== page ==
When I ask my old friend, former professor and colleague D
about another former professor and colleague F, he presses
his fingers together to make a tent and sighs.
It’s a shame, he says, shaking his head. What a waste
of a mind, of talent. He confirmed the stories I’d heard
of how she’d turned into a kind of recluse; and also,
gin first thing in the morning and on into night, the way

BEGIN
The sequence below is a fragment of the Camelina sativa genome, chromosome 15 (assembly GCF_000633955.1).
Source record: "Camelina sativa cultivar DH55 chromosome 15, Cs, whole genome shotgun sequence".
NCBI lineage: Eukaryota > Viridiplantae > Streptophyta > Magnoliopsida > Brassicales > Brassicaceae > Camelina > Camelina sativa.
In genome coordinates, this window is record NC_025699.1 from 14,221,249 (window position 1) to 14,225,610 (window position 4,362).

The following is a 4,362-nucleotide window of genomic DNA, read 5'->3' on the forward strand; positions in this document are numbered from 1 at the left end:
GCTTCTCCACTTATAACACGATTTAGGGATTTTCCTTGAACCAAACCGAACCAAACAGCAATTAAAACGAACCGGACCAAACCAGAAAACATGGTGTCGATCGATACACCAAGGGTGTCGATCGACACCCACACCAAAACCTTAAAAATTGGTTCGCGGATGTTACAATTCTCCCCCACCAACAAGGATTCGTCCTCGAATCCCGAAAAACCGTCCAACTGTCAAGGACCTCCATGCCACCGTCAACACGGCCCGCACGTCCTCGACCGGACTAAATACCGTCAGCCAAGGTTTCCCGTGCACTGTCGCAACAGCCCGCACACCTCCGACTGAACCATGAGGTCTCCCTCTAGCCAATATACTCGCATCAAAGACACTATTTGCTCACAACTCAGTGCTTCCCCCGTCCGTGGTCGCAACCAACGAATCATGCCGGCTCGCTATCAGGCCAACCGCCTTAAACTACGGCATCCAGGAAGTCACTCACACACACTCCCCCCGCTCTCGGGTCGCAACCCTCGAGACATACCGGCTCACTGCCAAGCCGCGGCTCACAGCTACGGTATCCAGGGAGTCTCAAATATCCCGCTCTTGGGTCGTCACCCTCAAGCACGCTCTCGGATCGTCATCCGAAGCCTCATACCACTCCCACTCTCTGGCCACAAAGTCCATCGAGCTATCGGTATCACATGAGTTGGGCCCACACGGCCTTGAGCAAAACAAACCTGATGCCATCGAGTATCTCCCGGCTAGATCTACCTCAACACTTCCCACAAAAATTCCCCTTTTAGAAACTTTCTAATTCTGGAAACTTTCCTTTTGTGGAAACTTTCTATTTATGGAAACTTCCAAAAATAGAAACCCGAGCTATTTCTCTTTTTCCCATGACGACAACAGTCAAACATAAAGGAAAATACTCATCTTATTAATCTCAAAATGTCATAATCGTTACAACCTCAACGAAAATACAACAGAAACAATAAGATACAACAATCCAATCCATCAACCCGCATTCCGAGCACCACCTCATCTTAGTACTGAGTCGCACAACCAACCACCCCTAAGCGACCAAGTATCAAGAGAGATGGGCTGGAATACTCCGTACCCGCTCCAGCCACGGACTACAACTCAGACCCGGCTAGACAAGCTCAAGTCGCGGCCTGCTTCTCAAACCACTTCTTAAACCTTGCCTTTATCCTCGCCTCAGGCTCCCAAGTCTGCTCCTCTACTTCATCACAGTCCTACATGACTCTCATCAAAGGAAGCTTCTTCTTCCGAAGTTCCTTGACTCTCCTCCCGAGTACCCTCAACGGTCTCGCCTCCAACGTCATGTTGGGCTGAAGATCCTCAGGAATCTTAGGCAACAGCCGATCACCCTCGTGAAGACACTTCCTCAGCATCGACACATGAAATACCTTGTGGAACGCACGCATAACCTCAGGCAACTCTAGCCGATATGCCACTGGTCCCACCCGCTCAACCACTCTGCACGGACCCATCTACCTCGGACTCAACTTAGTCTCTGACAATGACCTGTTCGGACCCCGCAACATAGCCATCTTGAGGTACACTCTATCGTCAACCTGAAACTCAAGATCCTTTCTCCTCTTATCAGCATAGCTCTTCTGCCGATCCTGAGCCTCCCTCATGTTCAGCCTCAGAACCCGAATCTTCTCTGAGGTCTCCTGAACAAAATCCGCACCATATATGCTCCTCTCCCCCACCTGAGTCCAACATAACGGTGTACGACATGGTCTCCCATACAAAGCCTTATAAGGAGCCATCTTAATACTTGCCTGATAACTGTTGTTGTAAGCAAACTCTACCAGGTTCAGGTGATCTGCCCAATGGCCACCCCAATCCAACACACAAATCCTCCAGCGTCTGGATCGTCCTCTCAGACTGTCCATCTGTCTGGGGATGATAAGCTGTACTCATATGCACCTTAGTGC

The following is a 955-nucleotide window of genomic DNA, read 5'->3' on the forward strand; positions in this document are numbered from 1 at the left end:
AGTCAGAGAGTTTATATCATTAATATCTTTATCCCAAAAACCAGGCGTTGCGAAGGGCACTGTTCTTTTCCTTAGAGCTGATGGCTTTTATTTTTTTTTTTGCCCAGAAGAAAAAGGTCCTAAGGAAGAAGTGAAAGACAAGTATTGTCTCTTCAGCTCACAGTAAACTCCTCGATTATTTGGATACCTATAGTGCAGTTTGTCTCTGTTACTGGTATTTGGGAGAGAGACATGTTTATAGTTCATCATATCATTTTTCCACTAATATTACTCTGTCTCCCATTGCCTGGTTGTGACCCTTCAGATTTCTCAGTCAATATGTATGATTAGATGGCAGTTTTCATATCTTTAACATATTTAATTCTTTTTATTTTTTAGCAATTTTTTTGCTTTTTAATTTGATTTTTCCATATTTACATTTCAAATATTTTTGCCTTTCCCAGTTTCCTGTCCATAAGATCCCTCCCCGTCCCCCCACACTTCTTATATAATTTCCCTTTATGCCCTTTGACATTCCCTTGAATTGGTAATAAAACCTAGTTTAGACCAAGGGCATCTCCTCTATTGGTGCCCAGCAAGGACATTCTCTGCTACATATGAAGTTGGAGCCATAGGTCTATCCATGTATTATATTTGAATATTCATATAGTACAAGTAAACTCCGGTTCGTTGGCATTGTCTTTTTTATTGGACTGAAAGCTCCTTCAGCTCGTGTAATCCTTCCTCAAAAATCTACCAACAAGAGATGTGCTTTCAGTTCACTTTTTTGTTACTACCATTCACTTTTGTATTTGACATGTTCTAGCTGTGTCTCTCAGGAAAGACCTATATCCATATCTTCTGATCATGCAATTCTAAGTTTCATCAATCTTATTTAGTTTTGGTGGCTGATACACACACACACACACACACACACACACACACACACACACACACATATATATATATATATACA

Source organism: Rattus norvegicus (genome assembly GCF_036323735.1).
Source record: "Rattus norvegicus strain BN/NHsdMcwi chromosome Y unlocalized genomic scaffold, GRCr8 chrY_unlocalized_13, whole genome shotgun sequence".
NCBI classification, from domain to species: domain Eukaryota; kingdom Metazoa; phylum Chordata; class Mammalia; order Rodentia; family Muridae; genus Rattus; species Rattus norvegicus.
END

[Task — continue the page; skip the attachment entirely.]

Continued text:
she now wore only the clothes of the artist-lover
she cared for until his death— rumpled,
perhaps unwashed, unaired, steeped in the smell
of linseed and turpentine; the way she no longer
combed her once lustrous hair and wished
over and over for herself to die, to pass
from this earth which no longer held any charm.
This was the woman who lectured with such fervor
on beauty being its own excuse for being, and read
from Emerson: Here might the red-bird come his plumes
to cool, And court the flower that cheapens his array.
It saddens me a little to think how the ordinary flower
came to conclude it had no excuse itself for being, until
the beautiful red bird calling itself love came along.